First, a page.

Suitable Partners Yamaha Tracer 900GT
Yamaha Tracer 900GT
So what’s not to like? Not much, but the suspension is a bit basic and the rear shock in particular cops some flack. So not surprisingly, seeing that they have sold 30,000 Tracer 900s in just over three years, Yamaha has addressed that shortcoming in the new Tracer 900GT. The standard model is still available, and $1500 cheaper, but the GT brings quite a bit more to the table. The swinging arm is 60mm longer, which is designed to make the bike more stable, especially when loaded with gear and maybe a pillion. A pair of 22-litre panniers is standard on the GT, and now an option on the base model. There’s a larger screen with more (50mm) of adjustment which is done manually, and the fairing itself is subtly restyled, along with slightly narrower handlebars and mirrors that sit taller so you can see something other than your own elbows. The seat on my Tracer is somewhere between a rock and a hard place, so the GT has more padding and is slightly wider, and can be adjusted between 850-865mm. Heated grips are standard, and there’s an optional heated seat for $595.00. The biggest change on the GT is in the suspension department, with a KYB front fork that is adjustable for compression and rebound damping, and a new KYB rear shock that has adjustment for rebound damping as well as the usual spring preload. The rear adjustments can now be achieved via an external knob, rather than resorting to the tool kit. You really only
I’ve owned a Tracer 900 for 2 years and I love it; a bike that is light and manoeuvrable around town and is also comfortable cruising the highways, should you need to do so. The 850 triple engine is an absolute gem; smooth, fast and with stacks of mid-range grunt.
notice these improvements with a decent load, pushing through nice sweepy corners, where the old model would get a bit droopy in the rear end. No more wallowing, and with the longer swing arm, a more planted feel. There’s a new, full colour dashboard that’s easier to read, with the various functions and settings now easily achieved via a thumb wheel on the right handlebar switch. Although the engine specifications on the standard Tracer and the GT are supposedly identical, this new GT feels quicker and smoother to me, especially in the mid range. That could be to do with the EFI settings and the exhaust system combination, but there’s no official mention of such. There’s an optional Akrapovic titanium exhaust system if you feel you need to part with an additional $1496.00, but the standard system works, and sounds, just fine. Also standard on the GT is a quick-shifter that works only for upward changes, but on a bike categorised as a sports/tourer, is it really necessary? Which begs the question, is the extra $1500 for the GT worth it? For my money, definitely yes. As well as the new suspension, dash, quickshifter, panniers and heated grips, you also get cruise control, which is handy on long trips. And at $16,999 plus ORC, the GT is still a very attractively priced motorcycle, with stacks of options should you wish to jazz it up even further. All in all, the GT is an immensely practical upgrade of a motorcycle that was, and still is, a standout in its class.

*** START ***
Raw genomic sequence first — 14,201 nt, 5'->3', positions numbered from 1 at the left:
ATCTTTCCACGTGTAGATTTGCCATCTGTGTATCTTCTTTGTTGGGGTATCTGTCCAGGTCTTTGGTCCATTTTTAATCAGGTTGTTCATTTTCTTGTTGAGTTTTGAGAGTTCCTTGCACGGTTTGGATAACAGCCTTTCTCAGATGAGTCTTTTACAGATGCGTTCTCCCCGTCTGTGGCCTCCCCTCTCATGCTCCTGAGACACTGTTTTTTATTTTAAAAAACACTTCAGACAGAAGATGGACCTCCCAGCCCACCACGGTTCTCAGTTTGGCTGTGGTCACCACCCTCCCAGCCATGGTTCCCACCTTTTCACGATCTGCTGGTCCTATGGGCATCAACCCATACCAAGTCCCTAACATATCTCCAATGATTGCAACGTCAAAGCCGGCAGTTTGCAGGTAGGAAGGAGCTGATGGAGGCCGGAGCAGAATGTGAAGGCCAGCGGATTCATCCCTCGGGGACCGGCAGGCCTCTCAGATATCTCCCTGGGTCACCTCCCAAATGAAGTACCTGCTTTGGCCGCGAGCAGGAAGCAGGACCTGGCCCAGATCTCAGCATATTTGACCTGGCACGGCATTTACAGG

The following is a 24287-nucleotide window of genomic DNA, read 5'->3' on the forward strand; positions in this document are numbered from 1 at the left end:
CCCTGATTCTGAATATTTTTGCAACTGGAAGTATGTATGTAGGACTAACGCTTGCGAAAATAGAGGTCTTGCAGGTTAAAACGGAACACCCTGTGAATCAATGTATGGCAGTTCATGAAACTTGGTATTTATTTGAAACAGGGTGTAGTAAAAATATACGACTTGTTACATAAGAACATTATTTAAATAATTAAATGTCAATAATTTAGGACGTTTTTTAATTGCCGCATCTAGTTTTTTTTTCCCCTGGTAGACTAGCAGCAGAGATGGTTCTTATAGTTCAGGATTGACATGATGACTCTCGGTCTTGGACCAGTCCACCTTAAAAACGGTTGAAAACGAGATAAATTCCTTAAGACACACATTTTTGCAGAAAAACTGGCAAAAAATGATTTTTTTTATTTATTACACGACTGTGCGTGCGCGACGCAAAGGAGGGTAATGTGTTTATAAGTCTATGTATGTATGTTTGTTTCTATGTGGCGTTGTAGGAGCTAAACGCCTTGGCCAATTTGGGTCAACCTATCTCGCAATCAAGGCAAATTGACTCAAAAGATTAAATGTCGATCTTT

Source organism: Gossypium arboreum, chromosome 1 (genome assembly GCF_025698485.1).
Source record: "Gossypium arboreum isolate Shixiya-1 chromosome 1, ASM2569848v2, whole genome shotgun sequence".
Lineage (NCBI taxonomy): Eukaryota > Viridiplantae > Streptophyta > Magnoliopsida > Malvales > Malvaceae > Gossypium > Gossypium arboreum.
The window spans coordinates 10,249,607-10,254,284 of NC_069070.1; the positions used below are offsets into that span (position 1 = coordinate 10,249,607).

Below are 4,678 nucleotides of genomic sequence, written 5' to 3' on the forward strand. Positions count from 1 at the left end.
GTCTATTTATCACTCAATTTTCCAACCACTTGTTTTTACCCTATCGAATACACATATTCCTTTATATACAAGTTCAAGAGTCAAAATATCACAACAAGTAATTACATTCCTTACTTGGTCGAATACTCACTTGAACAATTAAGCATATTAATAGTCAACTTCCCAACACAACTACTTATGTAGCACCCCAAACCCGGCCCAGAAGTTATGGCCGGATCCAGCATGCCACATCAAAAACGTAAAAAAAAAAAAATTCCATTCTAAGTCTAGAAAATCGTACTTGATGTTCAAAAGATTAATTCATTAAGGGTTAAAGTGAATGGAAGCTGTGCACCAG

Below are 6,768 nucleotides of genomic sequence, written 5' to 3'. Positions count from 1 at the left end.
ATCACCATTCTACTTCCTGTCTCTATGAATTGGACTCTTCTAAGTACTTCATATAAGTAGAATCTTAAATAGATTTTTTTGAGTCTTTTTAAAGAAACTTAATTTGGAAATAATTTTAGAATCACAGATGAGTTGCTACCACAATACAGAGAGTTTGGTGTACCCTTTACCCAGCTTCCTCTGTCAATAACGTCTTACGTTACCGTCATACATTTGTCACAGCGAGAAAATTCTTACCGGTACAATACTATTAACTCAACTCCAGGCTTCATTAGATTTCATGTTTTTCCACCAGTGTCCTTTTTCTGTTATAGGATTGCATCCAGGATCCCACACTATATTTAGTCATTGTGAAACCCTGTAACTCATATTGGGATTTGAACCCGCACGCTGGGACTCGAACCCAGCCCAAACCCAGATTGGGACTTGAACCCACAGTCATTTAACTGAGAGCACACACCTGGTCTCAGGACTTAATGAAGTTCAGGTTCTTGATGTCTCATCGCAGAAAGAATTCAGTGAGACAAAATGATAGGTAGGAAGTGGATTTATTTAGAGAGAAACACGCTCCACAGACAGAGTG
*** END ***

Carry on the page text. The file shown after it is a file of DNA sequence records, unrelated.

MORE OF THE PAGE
22 litre panniers are standard, with larger ones available as an option. Rear suspension adjustment is now at your fingertips.
ABOVE Rennie Scaysbrook giving the new Tracer GT a workout in California. No more twitching! RIGHT New colour screen is smaller, but simplified in operation.